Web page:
What is social distancing? As coronavirus spreads, here’s what health experts say

While there is currently no vaccine to prevent coronavirus, the Atlanta-based Centers for Disease Control and Prevention is advising individuals to take the following steps to stay safe.

What exactly is social distancing? Will it help prevent the spread of coronavirus? Here’s what you need to know

As the number of coronavirus cases continues to rise, the Atlanta-based Centers for Disease Control and Prevention has advised people to begin practicing "social distancing."

It’s quickly become a buzz word, with memes and jokes from introverts have sprung up quickly online, social distancing is more than just an excuse to cancel plans and stay in.


So what exactly is social distancing and will it help the spread of coronavirus?

Dr. Anthony Fauci with the National Institute of Allergy and Infectious Diseases told CBS News that social distancing means "trying to keep yourself away from other people, especially large crowds." That includes at work, school and social events.

Since the World Health Organization says coronavirus can easily spread through sneezing and coughing, maintaining adequate distance can help prevent the virus from spreading, experts say. WHO recommends maintaining a three-feet distance between yourself and someone who is showing symptoms like sneezing or coughing.

“When someone coughs or sneezes they spray small liquid droplets from their nose or mouth which may contain virus. If you are too close, you can breathe in the droplets, including the COVID-19 virus if the person coughing has the disease,” WHO says on its website.

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In an informational video about social distancing, WHO’s Benedetta Allegranzi says people “should avoid shaking hands, hugging or kissing people with these symptoms.”

Allegranzi, the technical lead for infection prevention and control, says in the video that if you are acting as a caregiver to someone with symptoms, a mask is recommended and to “practice hand hygiene.”

While “social distancing” seems perfectly coined for the world of Twitter, it’s not actually a new concept.

A fact sheet from public health department in Santa Clara County, California, notes that health officials began considering social distancing as a viable option to stop the spread of viruses after the 1957-58 influenza pandemic.

In 1957-58, a H2N2 pandemic killed an estimated 1.1 million people worldwide and 116,000 people in the United States, CDC data shows.

Experts note that much of the spread of that virus is believed to have occurred at gatherings such as “conferences and festivals.”

The Santa Clara County public health department notes that some examples of social distancing include: Colleges and universities suspending in-person classes; libraries modifying their schedules and operations; businesses setting up flexible shifts and having employees work from home. Other measures can include K-12 schools closing, malls and theaters closing and mass transit being temporarily suspended.

“During a pandemic, it will be critical to understand what you may be asked or required to do. It will be important to follow any Public Health social distancing instructions or any other instructions or orders that may be given,” the fact sheet notes.


The Department of Health and Human Services also recommends that people prepare for potential negative impacts that can come with social distancing.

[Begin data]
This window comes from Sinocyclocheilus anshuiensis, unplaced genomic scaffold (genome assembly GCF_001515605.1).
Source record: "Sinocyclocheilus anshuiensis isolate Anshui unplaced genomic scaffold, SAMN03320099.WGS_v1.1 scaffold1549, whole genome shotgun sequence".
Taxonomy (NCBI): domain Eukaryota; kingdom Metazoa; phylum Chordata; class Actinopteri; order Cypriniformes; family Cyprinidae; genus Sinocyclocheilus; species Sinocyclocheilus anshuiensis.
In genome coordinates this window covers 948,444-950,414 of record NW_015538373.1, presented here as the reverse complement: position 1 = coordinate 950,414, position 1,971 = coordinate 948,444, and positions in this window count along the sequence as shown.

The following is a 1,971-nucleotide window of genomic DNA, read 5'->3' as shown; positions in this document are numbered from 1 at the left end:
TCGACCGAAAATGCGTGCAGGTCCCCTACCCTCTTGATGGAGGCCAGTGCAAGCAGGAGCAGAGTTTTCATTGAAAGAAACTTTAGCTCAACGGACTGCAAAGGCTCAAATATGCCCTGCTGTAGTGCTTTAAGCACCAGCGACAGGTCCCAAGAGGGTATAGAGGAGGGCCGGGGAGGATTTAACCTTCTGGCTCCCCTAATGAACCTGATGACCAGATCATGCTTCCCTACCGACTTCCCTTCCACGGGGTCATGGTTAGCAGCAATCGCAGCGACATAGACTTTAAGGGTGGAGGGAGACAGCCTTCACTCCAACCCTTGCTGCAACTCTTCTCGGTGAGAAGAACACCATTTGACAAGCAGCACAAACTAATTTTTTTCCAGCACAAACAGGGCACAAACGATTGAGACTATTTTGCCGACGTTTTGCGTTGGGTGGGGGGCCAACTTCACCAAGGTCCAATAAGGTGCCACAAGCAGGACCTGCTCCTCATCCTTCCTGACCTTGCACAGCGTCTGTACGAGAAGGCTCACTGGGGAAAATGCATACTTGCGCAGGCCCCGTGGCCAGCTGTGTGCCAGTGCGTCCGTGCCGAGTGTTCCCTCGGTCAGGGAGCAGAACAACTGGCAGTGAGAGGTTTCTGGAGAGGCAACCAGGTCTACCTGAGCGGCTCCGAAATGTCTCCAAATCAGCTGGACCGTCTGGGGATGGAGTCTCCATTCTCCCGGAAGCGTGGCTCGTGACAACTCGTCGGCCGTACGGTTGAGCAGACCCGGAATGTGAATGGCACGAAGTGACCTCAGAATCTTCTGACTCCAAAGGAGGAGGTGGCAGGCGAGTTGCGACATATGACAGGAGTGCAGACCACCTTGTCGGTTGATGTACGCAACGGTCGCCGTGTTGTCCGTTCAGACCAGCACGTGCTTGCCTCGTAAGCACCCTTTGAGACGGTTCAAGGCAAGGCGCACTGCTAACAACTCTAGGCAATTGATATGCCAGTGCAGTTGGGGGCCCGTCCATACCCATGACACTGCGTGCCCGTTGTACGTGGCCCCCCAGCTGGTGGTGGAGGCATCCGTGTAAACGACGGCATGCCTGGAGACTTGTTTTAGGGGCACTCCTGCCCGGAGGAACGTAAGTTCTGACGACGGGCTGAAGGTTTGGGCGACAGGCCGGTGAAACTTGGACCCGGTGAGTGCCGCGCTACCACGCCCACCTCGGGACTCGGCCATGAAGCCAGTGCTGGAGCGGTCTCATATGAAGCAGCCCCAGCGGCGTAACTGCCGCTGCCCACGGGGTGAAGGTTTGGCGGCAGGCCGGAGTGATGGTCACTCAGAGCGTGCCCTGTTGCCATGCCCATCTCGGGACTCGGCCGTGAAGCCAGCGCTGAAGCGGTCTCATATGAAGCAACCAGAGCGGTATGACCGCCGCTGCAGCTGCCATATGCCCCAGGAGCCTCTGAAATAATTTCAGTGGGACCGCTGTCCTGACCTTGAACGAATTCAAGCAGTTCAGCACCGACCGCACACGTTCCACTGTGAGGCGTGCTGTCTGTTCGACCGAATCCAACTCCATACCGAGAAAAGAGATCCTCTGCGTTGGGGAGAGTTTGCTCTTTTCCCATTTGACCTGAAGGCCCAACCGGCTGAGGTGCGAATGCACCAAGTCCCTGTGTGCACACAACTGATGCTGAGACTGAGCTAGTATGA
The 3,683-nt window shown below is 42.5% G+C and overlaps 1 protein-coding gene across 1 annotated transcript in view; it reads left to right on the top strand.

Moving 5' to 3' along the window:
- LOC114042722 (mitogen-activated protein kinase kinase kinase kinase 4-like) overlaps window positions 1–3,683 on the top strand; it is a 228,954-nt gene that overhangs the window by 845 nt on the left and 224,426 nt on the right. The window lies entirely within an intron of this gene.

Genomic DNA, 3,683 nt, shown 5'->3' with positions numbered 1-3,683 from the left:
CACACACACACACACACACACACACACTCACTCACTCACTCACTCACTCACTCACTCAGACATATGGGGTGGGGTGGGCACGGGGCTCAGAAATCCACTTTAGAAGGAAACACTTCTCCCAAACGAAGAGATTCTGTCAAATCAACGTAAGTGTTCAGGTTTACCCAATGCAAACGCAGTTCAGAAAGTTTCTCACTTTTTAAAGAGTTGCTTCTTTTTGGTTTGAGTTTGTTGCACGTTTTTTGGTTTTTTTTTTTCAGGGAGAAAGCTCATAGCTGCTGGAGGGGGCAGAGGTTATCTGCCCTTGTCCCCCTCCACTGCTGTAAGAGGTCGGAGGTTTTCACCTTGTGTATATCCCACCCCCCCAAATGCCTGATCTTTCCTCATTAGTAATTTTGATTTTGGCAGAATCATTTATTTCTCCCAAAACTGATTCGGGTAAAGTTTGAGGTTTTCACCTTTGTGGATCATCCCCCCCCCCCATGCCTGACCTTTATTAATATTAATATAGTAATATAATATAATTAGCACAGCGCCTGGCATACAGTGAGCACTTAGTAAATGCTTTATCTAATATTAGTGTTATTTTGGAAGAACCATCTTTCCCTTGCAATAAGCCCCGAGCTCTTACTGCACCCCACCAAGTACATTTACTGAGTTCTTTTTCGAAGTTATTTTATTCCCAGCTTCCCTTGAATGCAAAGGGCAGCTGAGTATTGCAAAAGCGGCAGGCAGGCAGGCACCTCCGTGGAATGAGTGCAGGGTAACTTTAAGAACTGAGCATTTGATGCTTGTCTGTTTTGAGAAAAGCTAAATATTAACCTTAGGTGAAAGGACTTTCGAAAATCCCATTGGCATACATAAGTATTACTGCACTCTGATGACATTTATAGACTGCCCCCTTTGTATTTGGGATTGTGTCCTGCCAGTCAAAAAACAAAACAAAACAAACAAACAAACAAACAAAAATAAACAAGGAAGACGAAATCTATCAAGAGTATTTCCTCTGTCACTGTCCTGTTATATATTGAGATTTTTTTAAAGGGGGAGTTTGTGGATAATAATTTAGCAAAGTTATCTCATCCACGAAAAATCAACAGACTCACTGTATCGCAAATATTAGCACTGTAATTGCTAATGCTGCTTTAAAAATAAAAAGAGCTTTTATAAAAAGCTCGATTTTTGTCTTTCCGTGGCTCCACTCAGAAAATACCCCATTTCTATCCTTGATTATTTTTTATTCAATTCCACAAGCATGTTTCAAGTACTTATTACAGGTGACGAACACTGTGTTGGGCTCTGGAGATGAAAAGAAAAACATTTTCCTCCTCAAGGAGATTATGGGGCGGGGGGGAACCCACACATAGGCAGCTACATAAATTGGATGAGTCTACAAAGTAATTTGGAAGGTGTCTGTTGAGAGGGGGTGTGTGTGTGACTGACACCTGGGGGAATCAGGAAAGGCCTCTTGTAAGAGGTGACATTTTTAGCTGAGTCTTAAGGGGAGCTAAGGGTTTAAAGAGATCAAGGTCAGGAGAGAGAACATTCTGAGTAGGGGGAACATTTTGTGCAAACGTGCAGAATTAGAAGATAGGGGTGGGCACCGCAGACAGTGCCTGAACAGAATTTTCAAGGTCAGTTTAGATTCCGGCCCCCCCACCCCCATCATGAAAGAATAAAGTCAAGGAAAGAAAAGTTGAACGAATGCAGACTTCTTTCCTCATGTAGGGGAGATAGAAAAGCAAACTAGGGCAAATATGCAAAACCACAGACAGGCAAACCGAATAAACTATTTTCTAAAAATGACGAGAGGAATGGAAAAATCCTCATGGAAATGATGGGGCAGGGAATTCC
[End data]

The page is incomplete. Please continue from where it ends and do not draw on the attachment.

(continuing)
The department notes in a fact sheet that while social distancing can prevent "the spread of an infectious disease," it can also lead to anxiety, anger, symptoms of depression, loneliness or uncertainty for some.

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Officials recommend people educate themselves in advance and prepare to be their own advocate.

"Do not be afraid to ask questions — clear communication with a health care provider may help reduce any distress associated with social distancing, quarantine, or isolation," the department states on its fact sheet.


CDC recommends preventive actions to help prevent the spread of respiratory diseases:

• Avoid close contact with people who are sick.

• Avoid touching your eyes, nose, and mouth.

• Stay home when you are sick.

• Cover your cough or sneeze with a tissue, then throw the tissue in the trash.

• Clean and disinfect frequently touched objects and surfaces using a regular household cleaning spray or wipe.

• CDC does not recommend that people who are well wear a facemask to protect themselves from respiratory diseases, including COVID-19. Facemasks should be used by people who show symptoms of COVID-19 to help prevent the spread of the disease to others. The use of facemasks is also crucial for health workers and people who are taking care of someone in close settings (at home or in a health care facility).

• Wash your hands often with soap and water for at least 20 seconds, especially after going to the bathroom; before eating; and after blowing your nose, coughing, or sneezing. If soap and water are not readily available, use an alcohol-based hand sanitizer with at least 60% alcohol. Always wash hands with soap and water if hands are visibly dirty.

• If you are concerned you might have the coronavirus, call your healthcare provider before going to a hospital or clinic. In mild cases, your doctor might give you advice on how to treat symptoms at home without seeing you in person, which would reduce the number of people you expose. But in more severe cases an urgent care center or hospital would benefit from advance warning because they can prepare for your arrival. For example, they may want you to enter a special entrance, so you don't expose others.

Source: CDC


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